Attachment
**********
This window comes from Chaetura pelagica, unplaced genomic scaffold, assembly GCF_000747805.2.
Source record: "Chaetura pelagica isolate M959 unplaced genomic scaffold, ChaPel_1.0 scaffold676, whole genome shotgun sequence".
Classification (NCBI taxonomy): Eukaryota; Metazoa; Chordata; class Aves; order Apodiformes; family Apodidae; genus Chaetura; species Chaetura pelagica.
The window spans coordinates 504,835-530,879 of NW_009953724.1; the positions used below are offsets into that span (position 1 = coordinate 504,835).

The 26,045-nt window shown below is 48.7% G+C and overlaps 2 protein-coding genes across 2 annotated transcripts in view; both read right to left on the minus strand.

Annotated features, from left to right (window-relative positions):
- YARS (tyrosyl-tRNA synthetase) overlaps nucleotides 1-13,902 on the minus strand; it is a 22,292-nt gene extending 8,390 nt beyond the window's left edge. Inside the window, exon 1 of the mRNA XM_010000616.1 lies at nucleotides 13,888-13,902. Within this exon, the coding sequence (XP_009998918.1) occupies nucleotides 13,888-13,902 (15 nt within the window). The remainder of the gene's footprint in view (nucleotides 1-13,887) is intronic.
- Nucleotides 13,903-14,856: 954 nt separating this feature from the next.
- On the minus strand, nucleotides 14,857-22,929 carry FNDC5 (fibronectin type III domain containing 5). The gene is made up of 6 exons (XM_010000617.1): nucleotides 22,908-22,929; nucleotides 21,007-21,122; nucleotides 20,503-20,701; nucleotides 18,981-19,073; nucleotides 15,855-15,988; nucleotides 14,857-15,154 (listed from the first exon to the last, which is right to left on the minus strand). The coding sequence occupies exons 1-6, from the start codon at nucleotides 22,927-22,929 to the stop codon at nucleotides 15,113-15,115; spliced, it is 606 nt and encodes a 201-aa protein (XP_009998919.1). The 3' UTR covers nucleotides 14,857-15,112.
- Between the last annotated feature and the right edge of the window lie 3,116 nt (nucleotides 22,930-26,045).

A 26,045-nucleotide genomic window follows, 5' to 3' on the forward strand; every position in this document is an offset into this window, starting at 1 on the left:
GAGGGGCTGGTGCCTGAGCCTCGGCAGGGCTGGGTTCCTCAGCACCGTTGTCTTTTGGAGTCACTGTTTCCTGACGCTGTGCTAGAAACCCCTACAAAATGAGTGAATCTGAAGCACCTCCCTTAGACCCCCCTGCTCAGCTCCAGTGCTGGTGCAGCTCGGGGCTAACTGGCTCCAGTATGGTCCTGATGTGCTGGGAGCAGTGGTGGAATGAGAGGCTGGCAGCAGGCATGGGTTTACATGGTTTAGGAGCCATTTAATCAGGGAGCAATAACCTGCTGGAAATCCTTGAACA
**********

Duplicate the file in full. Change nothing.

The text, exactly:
This window comes from Chaetura pelagica, unplaced genomic scaffold, assembly GCF_000747805.2.
Source record: "Chaetura pelagica isolate M959 unplaced genomic scaffold, ChaPel_1.0 scaffold676, whole genome shotgun sequence".
Classification (NCBI taxonomy): Eukaryota; Metazoa; Chordata; class Aves; order Apodiformes; family Apodidae; genus Chaetura; species Chaetura pelagica.
The window spans coordinates 504,835-530,879 of NW_009953724.1; the positions used below are offsets into that span (position 1 = coordinate 504,835).

The 26,045-nt window shown below is 48.7% G+C and overlaps 2 protein-coding genes across 2 annotated transcripts in view; both read right to left on the minus strand.

Annotated features, from left to right (window-relative positions):
- YARS (tyrosyl-tRNA synthetase) overlaps nucleotides 1-13,902 on the minus strand; it is a 22,292-nt gene extending 8,390 nt beyond the window's left edge. Inside the window, exon 1 of the mRNA XM_010000616.1 lies at nucleotides 13,888-13,902. Within this exon, the coding sequence (XP_009998918.1) occupies nucleotides 13,888-13,902 (15 nt within the window). The remainder of the gene's footprint in view (nucleotides 1-13,887) is intronic.
- Nucleotides 13,903-14,856: 954 nt separating this feature from the next.
- On the minus strand, nucleotides 14,857-22,929 carry FNDC5 (fibronectin type III domain containing 5). The gene is made up of 6 exons (XM_010000617.1): nucleotides 22,908-22,929; nucleotides 21,007-21,122; nucleotides 20,503-20,701; nucleotides 18,981-19,073; nucleotides 15,855-15,988; nucleotides 14,857-15,154 (listed from the first exon to the last, which is right to left on the minus strand). The coding sequence occupies exons 1-6, from the start codon at nucleotides 22,927-22,929 to the stop codon at nucleotides 15,113-15,115; spliced, it is 606 nt and encodes a 201-aa protein (XP_009998919.1). The 3' UTR covers nucleotides 14,857-15,112.
- Between the last annotated feature and the right edge of the window lie 3,116 nt (nucleotides 22,930-26,045).

A 26,045-nucleotide genomic window follows, 5' to 3' on the forward strand; every position in this document is an offset into this window, starting at 1 on the left:
GAGGGGCTGGTGCCTGAGCCTCGGCAGGGCTGGGTTCCTCAGCACCGTTGTCTTTTGGAGTCACTGTTTCCTGACGCTGTGCTAGAAACCCCTACAAAATGAGTGAATCTGAAGCACCTCCCTTAGACCCCCCTGCTCAGCTCCAGTGCTGGTGCAGCTCGGGGCTAACTGGCTCCAGTATGGTCCTGATGTGCTGGGAGCAGTGGTGGAATGAGAGGCTGGCAGCAGGCATGGGTTTACATGGTTTAGGAGCCATTTAATCAGGGAGCAATAACCTGCTGGAAATCCTTGAACA